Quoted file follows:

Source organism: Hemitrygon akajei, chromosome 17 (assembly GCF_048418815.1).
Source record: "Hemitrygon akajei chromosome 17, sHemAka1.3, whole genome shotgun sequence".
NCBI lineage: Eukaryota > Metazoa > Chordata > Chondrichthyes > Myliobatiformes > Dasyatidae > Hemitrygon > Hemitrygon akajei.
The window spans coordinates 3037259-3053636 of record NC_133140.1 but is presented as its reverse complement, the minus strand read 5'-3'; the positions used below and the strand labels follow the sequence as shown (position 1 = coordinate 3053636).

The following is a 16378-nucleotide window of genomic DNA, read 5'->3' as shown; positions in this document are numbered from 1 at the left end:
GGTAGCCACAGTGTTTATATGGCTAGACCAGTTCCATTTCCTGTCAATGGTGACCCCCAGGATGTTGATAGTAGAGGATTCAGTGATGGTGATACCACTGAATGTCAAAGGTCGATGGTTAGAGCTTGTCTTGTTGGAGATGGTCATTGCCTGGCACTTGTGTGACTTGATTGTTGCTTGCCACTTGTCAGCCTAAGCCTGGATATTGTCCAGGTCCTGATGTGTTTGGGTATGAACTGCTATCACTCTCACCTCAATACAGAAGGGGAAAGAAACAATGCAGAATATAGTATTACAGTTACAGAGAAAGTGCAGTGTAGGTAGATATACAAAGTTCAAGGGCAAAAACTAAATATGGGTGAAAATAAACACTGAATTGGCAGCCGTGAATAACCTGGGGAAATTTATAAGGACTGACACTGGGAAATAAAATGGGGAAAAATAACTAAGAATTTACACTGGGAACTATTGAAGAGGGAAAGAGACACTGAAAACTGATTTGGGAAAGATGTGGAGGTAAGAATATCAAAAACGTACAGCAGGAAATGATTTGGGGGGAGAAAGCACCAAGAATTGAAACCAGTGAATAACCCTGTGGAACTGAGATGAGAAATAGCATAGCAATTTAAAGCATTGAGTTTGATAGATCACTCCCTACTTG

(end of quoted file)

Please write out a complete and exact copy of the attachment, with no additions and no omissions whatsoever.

Source organism: Hemitrygon akajei, chromosome 17 (assembly GCF_048418815.1).
Source record: "Hemitrygon akajei chromosome 17, sHemAka1.3, whole genome shotgun sequence".
NCBI lineage: Eukaryota > Metazoa > Chordata > Chondrichthyes > Myliobatiformes > Dasyatidae > Hemitrygon > Hemitrygon akajei.
The window spans coordinates 3037259-3053636 of record NC_133140.1 but is presented as its reverse complement, the minus strand read 5'-3'; the positions used below and the strand labels follow the sequence as shown (position 1 = coordinate 3053636).

The following is a 16378-nucleotide window of genomic DNA, read 5'->3' as shown; positions in this document are numbered from 1 at the left end:
GGTAGCCACAGTGTTTATATGGCTAGACCAGTTCCATTTCCTGTCAATGGTGACCCCCAGGATGTTGATAGTAGAGGATTCAGTGATGGTGATACCACTGAATGTCAAAGGTCGATGGTTAGAGCTTGTCTTGTTGGAGATGGTCATTGCCTGGCACTTGTGTGACTTGATTGTTGCTTGCCACTTGTCAGCCTAAGCCTGGATATTGTCCAGGTCCTGATGTGTTTGGGTATGAACTGCTATCACTCTCACCTCAATACAGAAGGGGAAAGAAACAATGCAGAATATAGTATTACAGTTACAGAGAAAGTGCAGTGTAGGTAGATATACAAAGTTCAAGGGCAAAAACTAAATATGGGTGAAAATAAACACTGAATTGGCAGCCGTGAATAACCTGGGGAAATTTATAAGGACTGACACTGGGAAATAAAATGGGGAAAAATAACTAAGAATTTACACTGGGAACTATTGAAGAGGGAAAGAGACACTGAAAACTGATTTGGGAAAGATGTGGAGGTAAGAATATCAAAAACGTACAGCAGGAAATGATTTGGGGGGAGAAAGCACCAAGAATTGAAACCAGTGAATAACCCTGTGGAACTGAGATGAGAAATAGCATAGCAATTTAAAGCATTGAGTTTGATAGATCACTCCCTACTTG